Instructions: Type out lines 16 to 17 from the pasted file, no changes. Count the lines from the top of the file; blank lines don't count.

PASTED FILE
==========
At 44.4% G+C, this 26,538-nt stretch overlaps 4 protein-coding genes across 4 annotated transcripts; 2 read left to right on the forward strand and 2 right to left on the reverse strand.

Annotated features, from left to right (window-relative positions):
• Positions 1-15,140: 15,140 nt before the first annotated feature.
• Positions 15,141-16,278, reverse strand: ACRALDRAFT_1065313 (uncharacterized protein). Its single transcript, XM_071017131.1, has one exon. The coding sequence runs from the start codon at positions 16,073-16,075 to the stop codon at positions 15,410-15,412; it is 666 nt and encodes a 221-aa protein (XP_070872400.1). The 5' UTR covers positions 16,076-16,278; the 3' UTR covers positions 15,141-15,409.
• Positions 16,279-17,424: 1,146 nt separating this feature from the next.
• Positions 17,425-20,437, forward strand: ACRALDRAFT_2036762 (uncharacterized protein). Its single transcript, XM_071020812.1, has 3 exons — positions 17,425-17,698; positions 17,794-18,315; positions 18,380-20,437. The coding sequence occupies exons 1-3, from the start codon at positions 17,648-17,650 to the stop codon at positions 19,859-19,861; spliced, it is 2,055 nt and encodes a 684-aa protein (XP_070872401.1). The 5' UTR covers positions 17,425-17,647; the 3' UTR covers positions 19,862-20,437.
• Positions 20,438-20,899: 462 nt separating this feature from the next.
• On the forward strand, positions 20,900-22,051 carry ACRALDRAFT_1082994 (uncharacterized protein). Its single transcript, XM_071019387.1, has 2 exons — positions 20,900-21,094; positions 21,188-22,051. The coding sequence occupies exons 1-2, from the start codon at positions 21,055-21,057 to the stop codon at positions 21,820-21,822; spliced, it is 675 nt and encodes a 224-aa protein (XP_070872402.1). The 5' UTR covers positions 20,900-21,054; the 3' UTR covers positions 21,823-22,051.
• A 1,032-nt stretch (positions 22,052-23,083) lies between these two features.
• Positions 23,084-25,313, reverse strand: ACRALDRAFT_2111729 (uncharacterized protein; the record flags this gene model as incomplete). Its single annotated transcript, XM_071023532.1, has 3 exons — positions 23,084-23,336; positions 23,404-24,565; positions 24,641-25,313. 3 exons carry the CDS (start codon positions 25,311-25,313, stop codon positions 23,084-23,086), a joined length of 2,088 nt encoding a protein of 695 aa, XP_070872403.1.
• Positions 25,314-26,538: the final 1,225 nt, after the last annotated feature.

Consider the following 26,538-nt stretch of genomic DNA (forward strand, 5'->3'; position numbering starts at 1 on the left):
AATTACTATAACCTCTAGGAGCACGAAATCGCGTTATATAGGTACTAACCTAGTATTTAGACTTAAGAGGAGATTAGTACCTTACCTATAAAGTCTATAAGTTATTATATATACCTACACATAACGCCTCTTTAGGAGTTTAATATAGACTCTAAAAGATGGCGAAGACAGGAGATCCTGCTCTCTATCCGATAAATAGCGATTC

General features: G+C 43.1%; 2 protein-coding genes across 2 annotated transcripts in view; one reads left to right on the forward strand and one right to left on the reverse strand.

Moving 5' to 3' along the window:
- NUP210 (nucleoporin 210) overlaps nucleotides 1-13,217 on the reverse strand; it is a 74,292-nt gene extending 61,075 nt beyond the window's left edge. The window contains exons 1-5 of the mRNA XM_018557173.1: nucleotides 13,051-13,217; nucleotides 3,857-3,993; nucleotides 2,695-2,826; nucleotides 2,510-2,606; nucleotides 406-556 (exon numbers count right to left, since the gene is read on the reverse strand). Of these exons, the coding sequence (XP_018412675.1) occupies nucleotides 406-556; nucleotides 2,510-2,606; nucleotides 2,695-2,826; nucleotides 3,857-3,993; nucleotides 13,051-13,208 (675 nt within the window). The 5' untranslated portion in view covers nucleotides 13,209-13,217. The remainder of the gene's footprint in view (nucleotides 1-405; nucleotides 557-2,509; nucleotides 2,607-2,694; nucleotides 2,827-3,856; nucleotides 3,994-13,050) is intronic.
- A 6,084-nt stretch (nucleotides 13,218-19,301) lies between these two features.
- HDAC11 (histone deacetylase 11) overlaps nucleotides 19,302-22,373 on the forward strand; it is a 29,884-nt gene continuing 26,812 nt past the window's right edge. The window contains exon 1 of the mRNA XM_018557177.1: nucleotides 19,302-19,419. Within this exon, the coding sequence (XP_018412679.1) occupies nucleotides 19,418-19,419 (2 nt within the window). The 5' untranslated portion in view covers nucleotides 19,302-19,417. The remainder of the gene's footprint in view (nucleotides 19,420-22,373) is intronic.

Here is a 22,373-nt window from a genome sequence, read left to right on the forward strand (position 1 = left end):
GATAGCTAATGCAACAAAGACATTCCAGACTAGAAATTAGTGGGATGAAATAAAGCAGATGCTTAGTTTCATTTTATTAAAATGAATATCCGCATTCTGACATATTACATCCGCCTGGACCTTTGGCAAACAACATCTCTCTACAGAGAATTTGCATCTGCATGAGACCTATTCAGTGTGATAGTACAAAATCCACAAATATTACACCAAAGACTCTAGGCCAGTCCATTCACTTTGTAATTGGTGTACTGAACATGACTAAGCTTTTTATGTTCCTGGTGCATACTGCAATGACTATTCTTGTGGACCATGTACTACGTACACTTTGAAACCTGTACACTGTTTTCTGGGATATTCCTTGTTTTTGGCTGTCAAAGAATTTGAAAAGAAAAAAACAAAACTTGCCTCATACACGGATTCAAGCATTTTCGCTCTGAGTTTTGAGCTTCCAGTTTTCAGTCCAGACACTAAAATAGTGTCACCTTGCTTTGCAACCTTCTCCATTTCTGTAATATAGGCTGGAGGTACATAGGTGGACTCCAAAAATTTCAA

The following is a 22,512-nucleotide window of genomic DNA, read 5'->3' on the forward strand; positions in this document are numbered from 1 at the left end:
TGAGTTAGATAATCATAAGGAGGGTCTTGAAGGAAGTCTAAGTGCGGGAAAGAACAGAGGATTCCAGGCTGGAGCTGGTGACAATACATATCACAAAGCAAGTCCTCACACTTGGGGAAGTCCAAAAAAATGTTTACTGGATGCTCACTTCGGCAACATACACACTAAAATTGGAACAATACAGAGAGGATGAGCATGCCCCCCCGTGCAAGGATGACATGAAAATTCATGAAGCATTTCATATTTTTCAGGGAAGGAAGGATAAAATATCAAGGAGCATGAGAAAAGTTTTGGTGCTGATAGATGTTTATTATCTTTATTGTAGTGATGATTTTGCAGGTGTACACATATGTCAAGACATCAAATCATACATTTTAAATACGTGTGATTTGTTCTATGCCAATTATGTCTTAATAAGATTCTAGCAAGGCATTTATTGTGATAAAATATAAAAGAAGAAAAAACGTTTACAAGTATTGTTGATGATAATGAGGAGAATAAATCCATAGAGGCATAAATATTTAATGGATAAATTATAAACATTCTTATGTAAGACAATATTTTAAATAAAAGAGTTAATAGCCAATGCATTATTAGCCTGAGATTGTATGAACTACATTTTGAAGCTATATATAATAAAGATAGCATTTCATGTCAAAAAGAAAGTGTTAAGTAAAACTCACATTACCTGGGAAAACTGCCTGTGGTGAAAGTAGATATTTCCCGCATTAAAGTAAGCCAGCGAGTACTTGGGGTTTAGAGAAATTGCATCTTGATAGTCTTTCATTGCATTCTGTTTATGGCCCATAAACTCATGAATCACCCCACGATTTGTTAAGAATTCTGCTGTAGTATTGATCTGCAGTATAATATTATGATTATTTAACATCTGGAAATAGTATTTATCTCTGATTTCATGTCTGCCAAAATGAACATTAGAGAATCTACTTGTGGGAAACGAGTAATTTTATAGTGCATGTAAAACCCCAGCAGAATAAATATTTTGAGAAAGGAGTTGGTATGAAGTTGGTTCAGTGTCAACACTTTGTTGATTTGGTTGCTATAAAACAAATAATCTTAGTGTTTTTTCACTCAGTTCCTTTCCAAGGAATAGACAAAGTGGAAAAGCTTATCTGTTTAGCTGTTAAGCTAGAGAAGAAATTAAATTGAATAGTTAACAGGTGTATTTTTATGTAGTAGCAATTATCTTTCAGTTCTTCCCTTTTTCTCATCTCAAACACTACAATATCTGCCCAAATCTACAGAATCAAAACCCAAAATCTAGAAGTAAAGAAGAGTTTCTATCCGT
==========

- NUP210 (nucleoporin 210) overlaps nucleotides 1-13,217 on the reverse strand; it is a 74,292-nt gene extending 61,075 nt beyond the window's left edge. The window contains exons 1-5 of the mRNA XM_018557173.1: nucleotides 13,051-13,217; nucleotides 3,857-3,993; nucleotides 2,695-2,826; nucleotides 2,510-2,606; nucleotides 406-556 (exon numbers count right to left, since the gene is read on the reverse strand). Of these exons, the coding sequence (XP_018412675.1) occupies nucleotides 406-556; nucleotides 2,510-2,606; nucleotides 2,695-2,826; nucleotides 3,857-3,993; nucleotides 13,051-13,208 (675 nt within the window). The 5' untranslated portion in view covers nucleotides 13,209-13,217. The remainder of the gene's footprint in view (nucleotides 1-405; nucleotides 557-2,509; nucleotides 2,607-2,694; nucleotides 2,827-3,856; nucleotides 3,994-13,050) is intronic.
- A 6,084-nt stretch (nucleotides 13,218-19,301) lies between these two features.